Both BHT and BHA are considered safe to use by the FDA in small quantities. However, BHA has carcinogenic potential, whereas BHT does not.¹³

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FAQs

What does BHT mean in skincare?

BHT (Butylated hydroxytoluene) is a synthetic antioxidant commonly used in skincare and personal care products. Manufacturers use BHT in cosmetics and personal care products as a preservative to extend shelf life by preventing the oxidation of oils and fats. BHT is also often added to lipsticks, moisturizers, and other cosmetics to prevent them from spoiling.

In skincare, BHT may also be used as an ingredient to help protect your skin from environmental stressors and to prevent the breakdown of other ingredients in the product. BHT is generally considered safe to use on your skin in small concentrations.

Should BHT be avoided?

The next time you see a product containing BHT, you don’t have to panic. The FDA has stated that BHT is safe to use in small amounts for both topical use and ingestion.¹⁴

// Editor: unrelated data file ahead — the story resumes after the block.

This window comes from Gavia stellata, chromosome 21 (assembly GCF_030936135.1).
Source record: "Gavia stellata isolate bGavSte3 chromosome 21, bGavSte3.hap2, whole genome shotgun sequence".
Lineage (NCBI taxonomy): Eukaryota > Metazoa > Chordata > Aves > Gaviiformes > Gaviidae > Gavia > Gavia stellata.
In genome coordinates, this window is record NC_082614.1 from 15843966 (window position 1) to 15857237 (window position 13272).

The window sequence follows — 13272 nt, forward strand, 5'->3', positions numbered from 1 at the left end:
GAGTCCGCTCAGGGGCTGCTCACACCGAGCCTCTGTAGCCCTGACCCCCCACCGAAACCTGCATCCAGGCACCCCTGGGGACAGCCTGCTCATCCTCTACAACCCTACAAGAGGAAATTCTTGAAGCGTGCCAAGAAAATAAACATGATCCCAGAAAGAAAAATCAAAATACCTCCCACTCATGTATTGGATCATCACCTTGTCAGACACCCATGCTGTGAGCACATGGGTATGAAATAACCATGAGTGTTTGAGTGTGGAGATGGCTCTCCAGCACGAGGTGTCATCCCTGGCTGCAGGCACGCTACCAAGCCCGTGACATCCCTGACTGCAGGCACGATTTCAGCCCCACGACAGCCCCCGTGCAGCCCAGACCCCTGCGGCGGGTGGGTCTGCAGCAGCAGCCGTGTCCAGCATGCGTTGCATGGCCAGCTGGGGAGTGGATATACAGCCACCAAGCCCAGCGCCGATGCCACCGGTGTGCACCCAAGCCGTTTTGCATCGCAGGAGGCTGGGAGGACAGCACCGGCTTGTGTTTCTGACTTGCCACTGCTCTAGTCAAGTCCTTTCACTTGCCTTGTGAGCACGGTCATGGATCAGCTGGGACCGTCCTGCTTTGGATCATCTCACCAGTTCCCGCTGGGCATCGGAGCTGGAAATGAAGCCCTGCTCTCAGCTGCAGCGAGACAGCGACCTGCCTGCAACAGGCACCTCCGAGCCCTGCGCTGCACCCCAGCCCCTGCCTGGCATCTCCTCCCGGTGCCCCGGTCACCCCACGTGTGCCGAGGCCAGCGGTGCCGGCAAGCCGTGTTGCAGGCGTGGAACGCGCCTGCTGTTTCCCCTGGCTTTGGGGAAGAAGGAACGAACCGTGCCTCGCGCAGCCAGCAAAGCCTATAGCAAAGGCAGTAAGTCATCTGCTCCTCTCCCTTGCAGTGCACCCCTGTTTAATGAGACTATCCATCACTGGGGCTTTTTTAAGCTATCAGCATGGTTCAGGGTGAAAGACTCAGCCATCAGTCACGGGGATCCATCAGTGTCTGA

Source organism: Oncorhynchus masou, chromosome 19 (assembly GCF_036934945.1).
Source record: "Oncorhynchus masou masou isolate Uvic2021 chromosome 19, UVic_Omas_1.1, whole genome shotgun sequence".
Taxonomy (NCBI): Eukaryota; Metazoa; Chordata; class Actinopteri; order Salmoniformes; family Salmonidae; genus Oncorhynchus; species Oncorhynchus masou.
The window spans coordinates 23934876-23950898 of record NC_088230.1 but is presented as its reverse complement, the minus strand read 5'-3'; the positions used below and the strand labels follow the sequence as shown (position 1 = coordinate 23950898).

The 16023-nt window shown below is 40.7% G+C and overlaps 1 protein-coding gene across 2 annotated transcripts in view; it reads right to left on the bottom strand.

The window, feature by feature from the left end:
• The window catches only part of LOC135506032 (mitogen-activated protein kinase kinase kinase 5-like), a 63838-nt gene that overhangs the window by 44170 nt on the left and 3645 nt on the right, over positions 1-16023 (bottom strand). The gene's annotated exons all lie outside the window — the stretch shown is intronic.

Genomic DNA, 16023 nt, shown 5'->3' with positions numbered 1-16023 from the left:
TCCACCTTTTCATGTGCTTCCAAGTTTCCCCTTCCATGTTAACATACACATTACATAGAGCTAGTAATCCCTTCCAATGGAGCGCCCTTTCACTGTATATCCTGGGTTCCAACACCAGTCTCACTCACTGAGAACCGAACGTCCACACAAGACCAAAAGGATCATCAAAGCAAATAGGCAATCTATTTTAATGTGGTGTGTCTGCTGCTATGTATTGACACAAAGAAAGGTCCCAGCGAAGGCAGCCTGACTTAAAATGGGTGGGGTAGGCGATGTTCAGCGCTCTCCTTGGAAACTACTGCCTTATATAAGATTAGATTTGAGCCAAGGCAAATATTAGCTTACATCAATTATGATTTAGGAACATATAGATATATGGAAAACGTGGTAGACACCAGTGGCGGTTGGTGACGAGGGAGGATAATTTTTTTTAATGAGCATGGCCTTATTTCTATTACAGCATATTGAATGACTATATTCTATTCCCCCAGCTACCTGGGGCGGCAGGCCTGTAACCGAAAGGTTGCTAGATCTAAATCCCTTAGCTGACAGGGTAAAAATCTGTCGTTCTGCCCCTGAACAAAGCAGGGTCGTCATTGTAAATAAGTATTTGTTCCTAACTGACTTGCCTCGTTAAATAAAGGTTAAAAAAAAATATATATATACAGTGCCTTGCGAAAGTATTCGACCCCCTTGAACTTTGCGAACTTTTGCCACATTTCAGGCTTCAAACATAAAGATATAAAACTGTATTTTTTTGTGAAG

What are the side effects of BHT in cosmetics?

There is plenty of research on the safety of BHT in general, showing that using BHT does not lead to any significant irritation, sensitization, or photosensitization.¹⁵ Since BHT is used in low concentrations in most skincare products, it’s considered safe in cosmetic formulations and likely won’t pose any major side effects. 

That said, everyone's skin is different and if you have any skin-related questions or concerns you should always speak with your medical provider first.

What are the benefits of BHT on the skin?

BHT is a popular ingredient in skincare because of how well it works as a stabilizer and antioxidant. This means that adding BHT to a product can help improve the product's texture and functionality. 

BHT is used as a stabilizer and is often confused with BHA, leading people to falsely assume it’s dangerous. However, research studies, the FDA, and the WHO have deemed it safe to use BHT in small concentrations in cosmetics and skincare products.

• • •

PS. We did the homework so you don’t have to:

  1. PubChem. Butylated HydroxytolueneNational Center for Biotechnology Information. (2023, May 5).

  2. The National Institute for Biological Standards and Control (NIBSC). BHT Datasheet(n.d.).

  3. The National Institute for Biological Standards and Control (NIBSC). BHT DatasheetIbid.